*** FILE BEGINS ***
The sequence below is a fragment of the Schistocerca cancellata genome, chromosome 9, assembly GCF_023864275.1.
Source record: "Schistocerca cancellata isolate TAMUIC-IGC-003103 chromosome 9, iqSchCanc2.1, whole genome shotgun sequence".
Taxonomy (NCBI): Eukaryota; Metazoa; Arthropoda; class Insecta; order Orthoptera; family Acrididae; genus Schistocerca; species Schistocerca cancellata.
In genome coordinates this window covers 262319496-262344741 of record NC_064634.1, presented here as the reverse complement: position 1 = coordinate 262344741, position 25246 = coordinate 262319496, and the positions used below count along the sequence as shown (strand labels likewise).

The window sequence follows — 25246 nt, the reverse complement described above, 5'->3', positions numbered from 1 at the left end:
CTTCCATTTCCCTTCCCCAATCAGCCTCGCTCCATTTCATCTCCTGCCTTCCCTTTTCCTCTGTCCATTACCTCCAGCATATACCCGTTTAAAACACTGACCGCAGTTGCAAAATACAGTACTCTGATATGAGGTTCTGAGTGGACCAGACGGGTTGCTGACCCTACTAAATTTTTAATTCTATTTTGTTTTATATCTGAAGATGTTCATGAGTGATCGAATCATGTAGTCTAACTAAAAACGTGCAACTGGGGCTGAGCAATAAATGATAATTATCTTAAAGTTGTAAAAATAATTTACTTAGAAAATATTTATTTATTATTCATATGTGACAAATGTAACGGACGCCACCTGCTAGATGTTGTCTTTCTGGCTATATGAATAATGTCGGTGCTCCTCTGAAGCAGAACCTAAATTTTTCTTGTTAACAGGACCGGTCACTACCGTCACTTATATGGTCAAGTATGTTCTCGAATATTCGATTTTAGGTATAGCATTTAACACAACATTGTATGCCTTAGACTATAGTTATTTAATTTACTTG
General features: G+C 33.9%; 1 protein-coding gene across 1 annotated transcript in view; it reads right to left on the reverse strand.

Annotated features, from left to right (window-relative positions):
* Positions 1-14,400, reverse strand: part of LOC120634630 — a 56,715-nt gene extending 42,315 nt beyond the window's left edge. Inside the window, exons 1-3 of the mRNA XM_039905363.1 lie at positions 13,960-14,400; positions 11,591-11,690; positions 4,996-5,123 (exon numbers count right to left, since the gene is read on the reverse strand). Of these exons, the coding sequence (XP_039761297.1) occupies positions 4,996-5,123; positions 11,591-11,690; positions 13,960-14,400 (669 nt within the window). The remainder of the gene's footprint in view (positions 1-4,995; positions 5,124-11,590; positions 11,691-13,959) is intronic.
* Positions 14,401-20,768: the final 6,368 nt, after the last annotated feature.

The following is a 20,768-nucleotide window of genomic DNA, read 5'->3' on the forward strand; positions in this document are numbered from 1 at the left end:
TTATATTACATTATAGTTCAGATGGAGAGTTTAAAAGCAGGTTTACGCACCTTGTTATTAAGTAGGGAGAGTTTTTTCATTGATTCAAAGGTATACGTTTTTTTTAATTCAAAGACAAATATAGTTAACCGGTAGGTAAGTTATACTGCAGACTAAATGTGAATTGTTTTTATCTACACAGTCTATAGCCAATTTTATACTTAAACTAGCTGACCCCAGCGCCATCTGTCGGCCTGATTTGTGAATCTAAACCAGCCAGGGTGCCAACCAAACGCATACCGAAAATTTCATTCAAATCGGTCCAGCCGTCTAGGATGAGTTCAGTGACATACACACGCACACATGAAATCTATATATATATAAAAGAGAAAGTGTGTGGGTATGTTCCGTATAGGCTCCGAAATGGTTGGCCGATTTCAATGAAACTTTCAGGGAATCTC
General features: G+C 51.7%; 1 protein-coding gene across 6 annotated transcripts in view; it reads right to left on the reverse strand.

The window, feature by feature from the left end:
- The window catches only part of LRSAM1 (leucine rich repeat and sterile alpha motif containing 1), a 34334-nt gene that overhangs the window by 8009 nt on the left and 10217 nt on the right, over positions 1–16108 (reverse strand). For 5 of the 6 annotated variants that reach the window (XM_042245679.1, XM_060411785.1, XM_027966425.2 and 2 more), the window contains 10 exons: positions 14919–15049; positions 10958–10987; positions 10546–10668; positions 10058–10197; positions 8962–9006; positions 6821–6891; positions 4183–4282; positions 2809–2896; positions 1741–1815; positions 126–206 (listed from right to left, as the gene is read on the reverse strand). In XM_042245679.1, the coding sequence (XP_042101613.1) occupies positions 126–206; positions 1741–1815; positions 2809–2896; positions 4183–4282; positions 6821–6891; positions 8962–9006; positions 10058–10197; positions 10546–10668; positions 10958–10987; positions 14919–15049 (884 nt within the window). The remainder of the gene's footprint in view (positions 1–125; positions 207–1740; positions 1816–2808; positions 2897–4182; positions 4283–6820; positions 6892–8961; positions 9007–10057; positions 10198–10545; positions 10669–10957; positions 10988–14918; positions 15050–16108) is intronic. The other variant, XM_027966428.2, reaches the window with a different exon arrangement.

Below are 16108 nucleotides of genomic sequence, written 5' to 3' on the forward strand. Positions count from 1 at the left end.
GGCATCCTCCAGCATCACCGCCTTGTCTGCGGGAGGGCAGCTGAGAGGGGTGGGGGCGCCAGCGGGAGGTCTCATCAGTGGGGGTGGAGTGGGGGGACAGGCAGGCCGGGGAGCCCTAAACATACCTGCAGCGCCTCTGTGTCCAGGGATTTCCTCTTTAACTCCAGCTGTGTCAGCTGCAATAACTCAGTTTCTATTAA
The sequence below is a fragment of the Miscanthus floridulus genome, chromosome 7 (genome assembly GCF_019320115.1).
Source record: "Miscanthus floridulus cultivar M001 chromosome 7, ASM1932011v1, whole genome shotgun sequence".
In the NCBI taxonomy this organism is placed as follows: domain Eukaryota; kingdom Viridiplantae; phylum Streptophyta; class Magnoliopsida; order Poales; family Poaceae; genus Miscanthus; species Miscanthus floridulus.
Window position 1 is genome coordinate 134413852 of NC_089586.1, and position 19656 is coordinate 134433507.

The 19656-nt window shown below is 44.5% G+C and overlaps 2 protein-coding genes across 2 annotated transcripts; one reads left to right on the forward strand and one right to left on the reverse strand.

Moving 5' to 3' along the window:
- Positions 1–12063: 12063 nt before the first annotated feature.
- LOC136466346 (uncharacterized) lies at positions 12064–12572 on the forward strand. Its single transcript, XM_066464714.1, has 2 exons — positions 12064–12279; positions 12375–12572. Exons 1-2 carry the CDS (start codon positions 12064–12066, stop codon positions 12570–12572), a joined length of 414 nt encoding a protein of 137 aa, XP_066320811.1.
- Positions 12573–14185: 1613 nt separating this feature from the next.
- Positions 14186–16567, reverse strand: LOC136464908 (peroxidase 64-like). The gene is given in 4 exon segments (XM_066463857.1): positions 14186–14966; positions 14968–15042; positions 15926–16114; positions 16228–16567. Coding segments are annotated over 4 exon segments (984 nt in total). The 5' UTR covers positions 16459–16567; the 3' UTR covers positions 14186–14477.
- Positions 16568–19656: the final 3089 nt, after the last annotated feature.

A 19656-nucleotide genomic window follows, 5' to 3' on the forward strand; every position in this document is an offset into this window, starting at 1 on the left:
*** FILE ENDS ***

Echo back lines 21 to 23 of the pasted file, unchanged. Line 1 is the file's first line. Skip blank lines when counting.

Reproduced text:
Window position 1 is genome coordinate 134413852 of NC_089586.1, and position 19656 is coordinate 134433507.

The 19656-nt window shown below is 44.5% G+C and overlaps 2 protein-coding genes across 2 annotated transcripts; one reads left to right on the forward strand and one right to left on the reverse strand.

Moving 5' to 3' along the window: